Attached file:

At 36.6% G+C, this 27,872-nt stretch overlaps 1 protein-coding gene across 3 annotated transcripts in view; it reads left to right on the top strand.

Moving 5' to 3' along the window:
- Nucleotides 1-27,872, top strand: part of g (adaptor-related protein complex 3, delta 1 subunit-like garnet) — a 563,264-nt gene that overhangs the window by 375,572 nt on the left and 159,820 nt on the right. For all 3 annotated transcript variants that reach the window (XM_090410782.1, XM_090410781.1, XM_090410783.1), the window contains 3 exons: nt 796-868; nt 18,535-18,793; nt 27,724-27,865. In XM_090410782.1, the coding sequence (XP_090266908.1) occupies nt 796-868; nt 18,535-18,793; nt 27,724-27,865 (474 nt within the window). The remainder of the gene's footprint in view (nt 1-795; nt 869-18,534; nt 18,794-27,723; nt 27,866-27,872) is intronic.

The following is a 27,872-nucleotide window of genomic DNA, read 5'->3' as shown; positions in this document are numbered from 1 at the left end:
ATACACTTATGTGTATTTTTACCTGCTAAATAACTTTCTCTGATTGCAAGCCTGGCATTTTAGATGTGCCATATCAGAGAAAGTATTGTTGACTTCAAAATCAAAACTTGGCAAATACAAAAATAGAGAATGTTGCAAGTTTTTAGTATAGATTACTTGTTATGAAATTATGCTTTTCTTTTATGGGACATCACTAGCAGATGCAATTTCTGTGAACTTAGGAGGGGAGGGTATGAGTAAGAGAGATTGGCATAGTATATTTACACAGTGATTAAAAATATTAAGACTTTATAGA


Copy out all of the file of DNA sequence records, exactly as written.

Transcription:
At 36.6% G+C, this 27,872-nt stretch overlaps 1 protein-coding gene across 3 annotated transcripts in view; it reads left to right on the top strand.

Moving 5' to 3' along the window:
- Nucleotides 1-27,872, top strand: part of g (adaptor-related protein complex 3, delta 1 subunit-like garnet) — a 563,264-nt gene that overhangs the window by 375,572 nt on the left and 159,820 nt on the right. For all 3 annotated transcript variants that reach the window (XM_090410782.1, XM_090410781.1, XM_090410783.1), the window contains 3 exons: nt 796-868; nt 18,535-18,793; nt 27,724-27,865. In XM_090410782.1, the coding sequence (XP_090266908.1) occupies nt 796-868; nt 18,535-18,793; nt 27,724-27,865 (474 nt within the window). The remainder of the gene's footprint in view (nt 1-795; nt 869-18,534; nt 18,794-27,723; nt 27,866-27,872) is intronic.

The following is a 27,872-nucleotide window of genomic DNA, read 5'->3' as shown; positions in this document are numbered from 1 at the left end:
ATACACTTATGTGTATTTTTACCTGCTAAATAACTTTCTCTGATTGCAAGCCTGGCATTTTAGATGTGCCATATCAGAGAAAGTATTGTTGACTTCAAAATCAAAACTTGGCAAATACAAAAATAGAGAATGTTGCAAGTTTTTAGTATAGATTACTTGTTATGAAATTATGCTTTTCTTTTATGGGACATCACTAGCAGATGCAATTTCTGTGAACTTAGGAGGGGAGGGTATGAGTAAGAGAGATTGGCATAGTATATTTACACAGTGATTAAAAATATTAAGACTTTATAGA